For those who are unfamiliar with it, DRM is a system that encrypts digital media content and limits access to only those people who have acquired a proper license to play the content. The license can be of many types, and if you are the content provider, you can set the rights so that when a user tries to play the clip, it will ask for and issue one of a variety of licenses, such as a seamless or silent license (where the user is not interrupted or asked for anything), a popup license, a web form, a members area form, or a paid license. You can change the license type anytime you want for a particular movie clip, even after distribution.
DRM For Profit
The reason I say that DRM is the future is because the possibilities are endless, and the only things constraining the growth of Digital Rights Management are lack of supporting software and hardware infrastructure, and the fear of driving away present and potential customers and re-bills by "locking" your video content.
Other than all the usual permutations, such as providing free clips on a limited trial basis, after which the user is asked for a password and locking video content with DRM to stop file sharing by a member, the following can also be applied:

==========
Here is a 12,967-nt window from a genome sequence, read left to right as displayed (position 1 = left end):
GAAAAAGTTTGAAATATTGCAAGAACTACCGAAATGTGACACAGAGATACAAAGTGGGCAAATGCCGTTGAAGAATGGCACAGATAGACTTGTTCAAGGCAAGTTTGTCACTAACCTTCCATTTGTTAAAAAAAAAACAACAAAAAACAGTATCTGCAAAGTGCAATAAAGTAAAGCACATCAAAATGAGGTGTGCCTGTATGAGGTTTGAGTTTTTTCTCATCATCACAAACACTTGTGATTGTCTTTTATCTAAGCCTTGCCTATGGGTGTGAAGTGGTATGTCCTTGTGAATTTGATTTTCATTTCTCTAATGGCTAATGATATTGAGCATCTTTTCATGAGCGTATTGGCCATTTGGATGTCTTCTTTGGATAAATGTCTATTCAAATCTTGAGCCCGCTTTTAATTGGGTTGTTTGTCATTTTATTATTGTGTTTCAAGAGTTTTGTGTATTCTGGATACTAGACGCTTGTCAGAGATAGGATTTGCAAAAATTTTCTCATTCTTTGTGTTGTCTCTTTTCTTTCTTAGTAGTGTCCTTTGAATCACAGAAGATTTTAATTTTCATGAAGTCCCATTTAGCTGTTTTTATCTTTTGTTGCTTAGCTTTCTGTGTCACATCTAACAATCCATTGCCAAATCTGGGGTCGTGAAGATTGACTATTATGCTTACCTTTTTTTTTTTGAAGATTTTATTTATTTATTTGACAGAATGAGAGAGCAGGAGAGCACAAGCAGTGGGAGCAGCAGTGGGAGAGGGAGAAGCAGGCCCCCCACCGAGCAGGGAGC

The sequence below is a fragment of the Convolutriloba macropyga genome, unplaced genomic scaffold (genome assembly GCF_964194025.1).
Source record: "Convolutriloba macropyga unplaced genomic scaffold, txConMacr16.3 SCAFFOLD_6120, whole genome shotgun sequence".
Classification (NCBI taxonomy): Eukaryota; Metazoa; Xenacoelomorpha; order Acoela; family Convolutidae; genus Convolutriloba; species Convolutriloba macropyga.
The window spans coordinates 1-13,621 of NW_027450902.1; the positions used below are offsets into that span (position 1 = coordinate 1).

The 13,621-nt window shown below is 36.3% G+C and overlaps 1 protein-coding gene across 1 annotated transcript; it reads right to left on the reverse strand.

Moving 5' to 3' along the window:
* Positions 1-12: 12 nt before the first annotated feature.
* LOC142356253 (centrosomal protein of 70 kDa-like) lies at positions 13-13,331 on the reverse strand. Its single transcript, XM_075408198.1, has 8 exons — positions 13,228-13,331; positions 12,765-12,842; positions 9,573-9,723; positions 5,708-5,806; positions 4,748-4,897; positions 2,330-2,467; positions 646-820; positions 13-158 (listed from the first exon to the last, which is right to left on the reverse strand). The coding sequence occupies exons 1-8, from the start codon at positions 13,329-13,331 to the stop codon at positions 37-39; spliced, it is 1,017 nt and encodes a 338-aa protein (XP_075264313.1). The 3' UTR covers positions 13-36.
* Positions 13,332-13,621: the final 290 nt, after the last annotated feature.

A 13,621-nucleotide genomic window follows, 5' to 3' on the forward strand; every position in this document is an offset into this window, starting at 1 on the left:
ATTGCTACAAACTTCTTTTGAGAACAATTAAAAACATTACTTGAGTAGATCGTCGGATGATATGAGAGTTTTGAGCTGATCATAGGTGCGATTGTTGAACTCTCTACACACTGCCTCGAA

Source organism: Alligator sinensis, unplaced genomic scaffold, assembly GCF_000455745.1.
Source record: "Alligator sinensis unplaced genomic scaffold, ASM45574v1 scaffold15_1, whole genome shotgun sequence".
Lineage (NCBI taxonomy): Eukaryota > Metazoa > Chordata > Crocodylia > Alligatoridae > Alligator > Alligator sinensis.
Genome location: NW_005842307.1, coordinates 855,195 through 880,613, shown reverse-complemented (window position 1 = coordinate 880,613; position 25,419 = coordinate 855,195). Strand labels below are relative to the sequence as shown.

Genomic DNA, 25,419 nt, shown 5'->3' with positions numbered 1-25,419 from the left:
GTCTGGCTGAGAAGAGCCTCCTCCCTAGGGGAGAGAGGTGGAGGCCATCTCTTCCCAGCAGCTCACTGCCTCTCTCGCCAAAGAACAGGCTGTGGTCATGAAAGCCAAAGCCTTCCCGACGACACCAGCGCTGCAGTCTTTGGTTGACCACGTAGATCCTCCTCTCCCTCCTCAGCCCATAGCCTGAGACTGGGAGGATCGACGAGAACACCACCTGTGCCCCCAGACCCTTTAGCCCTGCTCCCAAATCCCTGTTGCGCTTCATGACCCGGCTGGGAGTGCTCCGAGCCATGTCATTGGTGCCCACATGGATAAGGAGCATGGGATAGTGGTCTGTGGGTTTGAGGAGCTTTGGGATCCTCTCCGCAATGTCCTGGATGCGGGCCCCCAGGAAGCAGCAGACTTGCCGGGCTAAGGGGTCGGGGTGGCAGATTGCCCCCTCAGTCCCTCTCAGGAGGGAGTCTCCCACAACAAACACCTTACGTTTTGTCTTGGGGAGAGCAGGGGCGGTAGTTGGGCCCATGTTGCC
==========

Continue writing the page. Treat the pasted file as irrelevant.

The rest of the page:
• Content providers could lease content to web site owners based on DRM. Say a webmaster leases some content for a month - After 30 days, if the license is not renewed, then no user or visitor to the webmasters site will be able to view the clip.
• You could put out sample video clips with a popup of your web site included. Someone downloads the clip, he can see the clip, but with pop-ups of any page you wish.
• Sponsors could give out DRM video content to affiliates requiring them to convert at a particular minimum ratio for each clip to keep it active.
I could come up with an unending list, but I'm sure you get the idea and the benefits of using DRM, and why it's going to be the future.
Problems With DRM
There are quite a few creases which need some heavy ironing to get DRM accepted by the industry and by the public. Most prominent being lack of Internet bandwidth to complete the DRM verification process. Also, Open Source advocates see this as one more sword in Microsoft's heavy armor being used against them. More pertaining to the adult industry, webmasters are worried about a fall in membership and re-bills on account of the user not being able to keep the content he's already paid for.
To sum it up, Digital Rights Management is going to be an integral part of media content delivery, at most in a few years' time. Take it or leave it, it's your choice. Once the heavy arm of the Justice Department gets behind this, it will be almost impossible to stop the juggernaut of Microsoft and the US Government. What is badly needed is an open debate on the best way to adapt this technology and its benefits, without damaging any business prospects.